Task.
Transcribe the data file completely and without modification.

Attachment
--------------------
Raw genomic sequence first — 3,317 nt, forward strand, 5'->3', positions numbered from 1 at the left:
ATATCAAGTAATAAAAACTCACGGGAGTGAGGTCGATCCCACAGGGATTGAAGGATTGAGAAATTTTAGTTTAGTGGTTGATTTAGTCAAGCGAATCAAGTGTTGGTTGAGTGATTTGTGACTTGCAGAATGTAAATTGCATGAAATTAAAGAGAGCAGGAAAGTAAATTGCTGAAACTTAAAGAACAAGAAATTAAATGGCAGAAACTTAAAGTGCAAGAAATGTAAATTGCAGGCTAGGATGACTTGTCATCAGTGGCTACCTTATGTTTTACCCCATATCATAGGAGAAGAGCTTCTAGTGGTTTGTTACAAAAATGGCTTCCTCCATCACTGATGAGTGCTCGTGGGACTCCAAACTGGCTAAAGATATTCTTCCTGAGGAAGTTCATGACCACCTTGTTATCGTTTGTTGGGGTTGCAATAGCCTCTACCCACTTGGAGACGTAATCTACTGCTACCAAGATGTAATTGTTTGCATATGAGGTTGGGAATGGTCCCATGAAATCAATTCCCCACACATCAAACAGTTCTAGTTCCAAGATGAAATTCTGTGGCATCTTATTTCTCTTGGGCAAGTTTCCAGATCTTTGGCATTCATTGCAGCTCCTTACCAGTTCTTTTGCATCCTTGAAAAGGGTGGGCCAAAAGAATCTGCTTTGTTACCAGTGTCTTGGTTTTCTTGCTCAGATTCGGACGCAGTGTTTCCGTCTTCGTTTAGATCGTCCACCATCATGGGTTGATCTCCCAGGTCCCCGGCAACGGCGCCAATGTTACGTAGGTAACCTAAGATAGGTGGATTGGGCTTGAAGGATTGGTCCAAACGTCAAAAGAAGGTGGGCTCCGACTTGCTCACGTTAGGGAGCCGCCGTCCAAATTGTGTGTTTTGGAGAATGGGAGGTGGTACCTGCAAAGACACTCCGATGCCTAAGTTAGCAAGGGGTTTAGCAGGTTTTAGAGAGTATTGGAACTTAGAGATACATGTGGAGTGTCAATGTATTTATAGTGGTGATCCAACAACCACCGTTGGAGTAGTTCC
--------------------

Raw genomic sequence first — 3,317 nt, forward strand, 5'->3', positions numbered from 1 at the left:
ATATCAAGTAATAAAAACTCACGGGAGTGAGGTCGATCCCACAGGGATTGAAGGATTGAGAAATTTTAGTTTAGTGGTTGATTTAGTCAAGCGAATCAAGTGTTGGTTGAGTGATTTGTGACTTGCAGAATGTAAATTGCATGAAATTAAAGAGAGCAGGAAAGTAAATTGCTGAAACTTAAAGAACAAGAAATTAAATGGCAGAAACTTAAAGTGCAAGAAATGTAAATTGCAGGCTAGGATGACTTGTCATCAGTGGCTACCTTATGTTTTACCCCATATCATAGGAGAAGAGCTTCTAGTGGTTTGTTACAAAAATGGCTTCCTCCATCACTGATGAGTGCTCGTGGGACTCCAAACTGGCTAAAGATATTCTTCCTGAGGAAGTTCATGACCACCTTGTTATCGTTTGTTGGGGTTGCAATAGCCTCTACCCACTTGGAGACGTAATCTACTGCTACCAAGATGTAATTGTTTGCATATGAGGTTGGGAATGGTCCCATGAAATCAATTCCCCACACATCAAACAGTTCTAGTTCCAAGATGAAATTCTGTGGCATCTTATTTCTCTTGGGCAAGTTTCCAGATCTTTGGCATTCATTGCAGCTCCTTACCAGTTCTTTTGCATCCTTGAAAAGGGTGGGCCAAAAGAATCTGCTTTGTTACCAGTGTCTTGGTTTTCTTGCTCAGATTCGGACGCAGTGTTTCCGTCTTCGTTTAGATCGTCCACCATCATGGGTTGATCTCCCAGGTCCCCGGCAACGGCGCCAATGTTACGTAGGTAACCTAAGATAGGTGGATTGGGCTTGAAGGATTGGTCCAAACGTCAAAAGAAGGTGGGCTCCGACTTGCTCACGTTAGGGAGCCGCCGTCCAAATTGTGTGTTTTGGAGAATGGGAGGTGGTACCTGCAAAGACACTCCGATGCCTAAGTTAGCAAGGGGTTTAGCAGGTTTTAGAGAGTATTGGAACTTAGAGATACATGTGGAGTGTCAATGTATTTATAGTGGTGATCCAACAACCACCGTTGGAGTAGTTCC